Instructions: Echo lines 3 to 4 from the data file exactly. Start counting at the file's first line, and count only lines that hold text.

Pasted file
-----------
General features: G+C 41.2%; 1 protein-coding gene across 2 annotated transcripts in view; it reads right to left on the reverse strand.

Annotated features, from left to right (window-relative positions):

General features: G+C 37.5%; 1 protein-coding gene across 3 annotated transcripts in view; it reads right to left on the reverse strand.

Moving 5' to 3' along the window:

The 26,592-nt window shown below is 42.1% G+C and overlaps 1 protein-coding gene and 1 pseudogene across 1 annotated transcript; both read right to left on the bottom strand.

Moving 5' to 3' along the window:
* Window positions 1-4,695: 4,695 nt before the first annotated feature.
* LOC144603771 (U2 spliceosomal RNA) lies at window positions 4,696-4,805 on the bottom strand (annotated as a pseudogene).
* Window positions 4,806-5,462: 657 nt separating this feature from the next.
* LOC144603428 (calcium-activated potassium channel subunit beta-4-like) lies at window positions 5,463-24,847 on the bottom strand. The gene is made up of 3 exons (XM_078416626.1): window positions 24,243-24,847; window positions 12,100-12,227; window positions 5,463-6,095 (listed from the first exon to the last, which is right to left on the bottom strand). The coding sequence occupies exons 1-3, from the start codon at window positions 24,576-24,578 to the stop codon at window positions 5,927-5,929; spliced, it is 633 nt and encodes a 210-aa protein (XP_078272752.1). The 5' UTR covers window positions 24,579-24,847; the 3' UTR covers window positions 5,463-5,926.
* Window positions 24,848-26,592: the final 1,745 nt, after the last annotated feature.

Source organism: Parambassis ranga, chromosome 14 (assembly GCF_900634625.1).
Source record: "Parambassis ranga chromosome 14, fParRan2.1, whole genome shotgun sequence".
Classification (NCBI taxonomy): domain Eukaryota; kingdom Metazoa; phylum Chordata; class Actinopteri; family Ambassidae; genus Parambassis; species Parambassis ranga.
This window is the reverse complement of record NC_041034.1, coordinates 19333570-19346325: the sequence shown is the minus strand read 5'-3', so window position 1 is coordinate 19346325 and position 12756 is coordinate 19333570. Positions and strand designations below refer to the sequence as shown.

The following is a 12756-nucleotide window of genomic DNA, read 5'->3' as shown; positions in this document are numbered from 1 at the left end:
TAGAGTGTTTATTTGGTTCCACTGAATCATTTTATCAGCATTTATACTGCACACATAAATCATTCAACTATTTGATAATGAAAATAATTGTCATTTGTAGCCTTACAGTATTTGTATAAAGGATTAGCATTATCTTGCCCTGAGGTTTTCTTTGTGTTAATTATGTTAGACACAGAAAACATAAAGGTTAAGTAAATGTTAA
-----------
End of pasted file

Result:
General features: G+C 37.5%; 1 protein-coding gene across 3 annotated transcripts in view; it reads right to left on the reverse strand.

Moving 5' to 3' along the window: